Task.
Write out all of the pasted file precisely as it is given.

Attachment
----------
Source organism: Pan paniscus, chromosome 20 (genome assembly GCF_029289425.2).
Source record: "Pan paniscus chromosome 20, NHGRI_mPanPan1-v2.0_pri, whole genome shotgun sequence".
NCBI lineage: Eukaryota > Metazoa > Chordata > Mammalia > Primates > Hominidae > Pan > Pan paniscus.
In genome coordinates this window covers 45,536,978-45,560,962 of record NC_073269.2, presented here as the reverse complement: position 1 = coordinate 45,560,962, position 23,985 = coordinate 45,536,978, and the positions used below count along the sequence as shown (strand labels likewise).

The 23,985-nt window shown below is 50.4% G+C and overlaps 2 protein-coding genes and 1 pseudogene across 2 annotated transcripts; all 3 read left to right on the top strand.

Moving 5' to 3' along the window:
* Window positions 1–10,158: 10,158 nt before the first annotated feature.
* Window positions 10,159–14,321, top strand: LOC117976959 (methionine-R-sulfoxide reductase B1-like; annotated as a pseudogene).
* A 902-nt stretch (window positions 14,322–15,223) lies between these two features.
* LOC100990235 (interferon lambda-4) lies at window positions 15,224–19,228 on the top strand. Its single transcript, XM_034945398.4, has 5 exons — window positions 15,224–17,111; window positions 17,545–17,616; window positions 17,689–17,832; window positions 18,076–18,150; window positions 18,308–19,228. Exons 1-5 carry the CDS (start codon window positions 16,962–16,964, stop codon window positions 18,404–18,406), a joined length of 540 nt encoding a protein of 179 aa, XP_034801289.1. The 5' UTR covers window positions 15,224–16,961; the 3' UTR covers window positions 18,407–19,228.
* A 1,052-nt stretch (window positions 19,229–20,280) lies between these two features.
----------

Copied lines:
Source organism: Pan paniscus, chromosome 20 (genome assembly GCF_029289425.2).
Source record: "Pan paniscus chromosome 20, NHGRI_mPanPan1-v2.0_pri, whole genome shotgun sequence".
NCBI lineage: Eukaryota > Metazoa > Chordata > Mammalia > Primates > Hominidae > Pan > Pan paniscus.
In genome coordinates this window covers 45,536,978-45,560,962 of record NC_073269.2, presented here as the reverse complement: position 1 = coordinate 45,560,962, position 23,985 = coordinate 45,536,978, and the positions used below count along the sequence as shown (strand labels likewise).

The 23,985-nt window shown below is 50.4% G+C and overlaps 2 protein-coding genes and 1 pseudogene across 2 annotated transcripts; all 3 read left to right on the top strand.

Moving 5' to 3' along the window:
* Window positions 1–10,158: 10,158 nt before the first annotated feature.
* Window positions 10,159–14,321, top strand: LOC117976959 (methionine-R-sulfoxide reductase B1-like; annotated as a pseudogene).
* A 902-nt stretch (window positions 14,322–15,223) lies between these two features.
* LOC100990235 (interferon lambda-4) lies at window positions 15,224–19,228 on the top strand. Its single transcript, XM_034945398.4, has 5 exons — window positions 15,224–17,111; window positions 17,545–17,616; window positions 17,689–17,832; window positions 18,076–18,150; window positions 18,308–19,228. Exons 1-5 carry the CDS (start codon window positions 16,962–16,964, stop codon window positions 18,404–18,406), a joined length of 540 nt encoding a protein of 179 aa, XP_034801289.1. The 5' UTR covers window positions 15,224–16,961; the 3' UTR covers window positions 18,407–19,228.
* A 1,052-nt stretch (window positions 19,229–20,280) lies between these two features.